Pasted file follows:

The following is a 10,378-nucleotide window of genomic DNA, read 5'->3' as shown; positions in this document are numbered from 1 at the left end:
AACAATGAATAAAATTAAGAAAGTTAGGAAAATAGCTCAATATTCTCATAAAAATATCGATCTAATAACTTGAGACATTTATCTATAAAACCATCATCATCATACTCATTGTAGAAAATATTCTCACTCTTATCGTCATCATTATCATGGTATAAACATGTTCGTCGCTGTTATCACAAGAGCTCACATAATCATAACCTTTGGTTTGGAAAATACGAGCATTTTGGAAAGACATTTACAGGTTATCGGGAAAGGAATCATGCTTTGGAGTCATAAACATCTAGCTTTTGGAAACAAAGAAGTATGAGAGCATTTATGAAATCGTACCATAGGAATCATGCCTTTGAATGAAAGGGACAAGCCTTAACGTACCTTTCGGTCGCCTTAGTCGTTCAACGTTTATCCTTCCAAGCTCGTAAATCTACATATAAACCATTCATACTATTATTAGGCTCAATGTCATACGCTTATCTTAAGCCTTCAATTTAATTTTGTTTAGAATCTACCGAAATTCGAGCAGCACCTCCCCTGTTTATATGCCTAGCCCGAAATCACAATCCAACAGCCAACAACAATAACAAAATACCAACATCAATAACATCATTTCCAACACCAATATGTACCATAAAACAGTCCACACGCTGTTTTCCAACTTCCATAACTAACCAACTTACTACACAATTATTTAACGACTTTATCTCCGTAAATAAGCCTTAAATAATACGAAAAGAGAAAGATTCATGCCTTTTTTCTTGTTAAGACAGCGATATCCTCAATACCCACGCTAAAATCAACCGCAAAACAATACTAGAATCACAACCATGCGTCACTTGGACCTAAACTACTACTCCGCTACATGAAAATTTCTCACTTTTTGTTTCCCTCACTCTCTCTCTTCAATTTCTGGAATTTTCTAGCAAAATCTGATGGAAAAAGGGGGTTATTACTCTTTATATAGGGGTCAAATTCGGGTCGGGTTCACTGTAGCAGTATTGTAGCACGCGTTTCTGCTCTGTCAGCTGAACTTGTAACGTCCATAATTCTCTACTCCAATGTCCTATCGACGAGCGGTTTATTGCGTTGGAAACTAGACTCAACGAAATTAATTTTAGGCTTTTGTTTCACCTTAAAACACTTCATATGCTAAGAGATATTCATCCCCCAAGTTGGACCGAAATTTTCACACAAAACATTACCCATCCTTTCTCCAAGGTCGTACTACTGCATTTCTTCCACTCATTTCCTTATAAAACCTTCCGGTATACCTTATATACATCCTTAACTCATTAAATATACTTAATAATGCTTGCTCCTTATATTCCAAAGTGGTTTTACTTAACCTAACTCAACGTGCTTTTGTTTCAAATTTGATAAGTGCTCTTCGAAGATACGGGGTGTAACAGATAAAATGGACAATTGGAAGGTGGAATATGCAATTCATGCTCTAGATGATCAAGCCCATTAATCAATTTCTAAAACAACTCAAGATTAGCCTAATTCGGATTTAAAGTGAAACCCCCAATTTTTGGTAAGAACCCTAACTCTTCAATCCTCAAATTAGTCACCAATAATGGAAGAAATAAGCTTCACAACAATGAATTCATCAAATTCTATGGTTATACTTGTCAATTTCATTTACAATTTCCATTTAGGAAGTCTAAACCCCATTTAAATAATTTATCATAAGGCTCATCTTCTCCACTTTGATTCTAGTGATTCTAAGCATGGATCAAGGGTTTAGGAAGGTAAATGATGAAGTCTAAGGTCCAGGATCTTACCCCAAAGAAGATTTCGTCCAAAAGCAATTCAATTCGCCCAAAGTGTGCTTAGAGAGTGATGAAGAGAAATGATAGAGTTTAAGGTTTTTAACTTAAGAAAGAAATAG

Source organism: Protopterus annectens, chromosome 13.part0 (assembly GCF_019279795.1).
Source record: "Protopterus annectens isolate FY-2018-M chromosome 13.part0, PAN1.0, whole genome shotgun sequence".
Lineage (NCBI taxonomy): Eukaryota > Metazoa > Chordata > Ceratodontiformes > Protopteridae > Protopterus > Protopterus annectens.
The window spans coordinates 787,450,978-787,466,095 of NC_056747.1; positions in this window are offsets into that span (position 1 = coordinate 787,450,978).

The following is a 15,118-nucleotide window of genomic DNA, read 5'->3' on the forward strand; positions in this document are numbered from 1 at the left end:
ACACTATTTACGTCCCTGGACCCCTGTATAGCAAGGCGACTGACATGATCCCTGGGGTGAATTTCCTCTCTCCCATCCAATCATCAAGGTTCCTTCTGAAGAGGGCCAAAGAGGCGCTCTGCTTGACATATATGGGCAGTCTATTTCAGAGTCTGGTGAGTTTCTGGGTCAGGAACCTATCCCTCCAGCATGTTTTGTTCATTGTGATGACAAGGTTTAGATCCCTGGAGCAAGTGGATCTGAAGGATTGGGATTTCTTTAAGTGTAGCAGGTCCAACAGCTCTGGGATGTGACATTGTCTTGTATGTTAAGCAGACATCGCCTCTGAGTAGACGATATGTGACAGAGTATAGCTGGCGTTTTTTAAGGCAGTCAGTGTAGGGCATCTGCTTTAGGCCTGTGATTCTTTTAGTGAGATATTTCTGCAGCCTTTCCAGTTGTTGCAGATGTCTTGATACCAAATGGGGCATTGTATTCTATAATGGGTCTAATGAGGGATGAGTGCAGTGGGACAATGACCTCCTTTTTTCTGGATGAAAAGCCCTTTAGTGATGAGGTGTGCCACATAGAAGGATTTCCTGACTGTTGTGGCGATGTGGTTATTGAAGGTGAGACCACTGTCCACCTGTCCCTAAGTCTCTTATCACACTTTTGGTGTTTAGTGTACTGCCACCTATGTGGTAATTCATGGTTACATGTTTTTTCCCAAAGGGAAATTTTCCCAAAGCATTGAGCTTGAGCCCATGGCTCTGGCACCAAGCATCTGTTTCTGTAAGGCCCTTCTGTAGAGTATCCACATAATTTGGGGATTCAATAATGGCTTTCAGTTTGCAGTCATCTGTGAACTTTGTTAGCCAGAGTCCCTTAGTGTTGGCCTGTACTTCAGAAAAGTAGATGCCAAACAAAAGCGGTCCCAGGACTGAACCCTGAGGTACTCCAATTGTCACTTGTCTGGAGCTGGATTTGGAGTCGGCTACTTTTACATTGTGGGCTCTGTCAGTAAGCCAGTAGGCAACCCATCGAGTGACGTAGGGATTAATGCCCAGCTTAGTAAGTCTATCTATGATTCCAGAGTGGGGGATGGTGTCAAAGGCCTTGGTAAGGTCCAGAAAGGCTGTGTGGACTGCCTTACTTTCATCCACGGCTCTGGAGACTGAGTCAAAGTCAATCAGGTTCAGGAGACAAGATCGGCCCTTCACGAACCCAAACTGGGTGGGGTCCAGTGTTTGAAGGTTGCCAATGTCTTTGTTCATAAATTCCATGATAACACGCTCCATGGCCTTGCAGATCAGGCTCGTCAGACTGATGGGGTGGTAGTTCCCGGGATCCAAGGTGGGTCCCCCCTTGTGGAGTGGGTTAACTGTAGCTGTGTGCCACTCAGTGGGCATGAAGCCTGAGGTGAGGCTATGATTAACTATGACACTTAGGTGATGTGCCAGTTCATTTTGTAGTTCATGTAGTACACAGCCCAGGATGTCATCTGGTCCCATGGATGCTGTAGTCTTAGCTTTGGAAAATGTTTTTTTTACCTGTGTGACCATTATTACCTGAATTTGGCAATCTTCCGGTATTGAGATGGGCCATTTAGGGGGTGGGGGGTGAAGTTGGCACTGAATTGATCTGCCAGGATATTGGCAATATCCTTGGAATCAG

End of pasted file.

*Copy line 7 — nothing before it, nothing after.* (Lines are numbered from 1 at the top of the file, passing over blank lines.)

The following is a 15,118-nucleotide window of genomic DNA, read 5'->3' on the forward strand; positions in this document are numbered from 1 at the left end: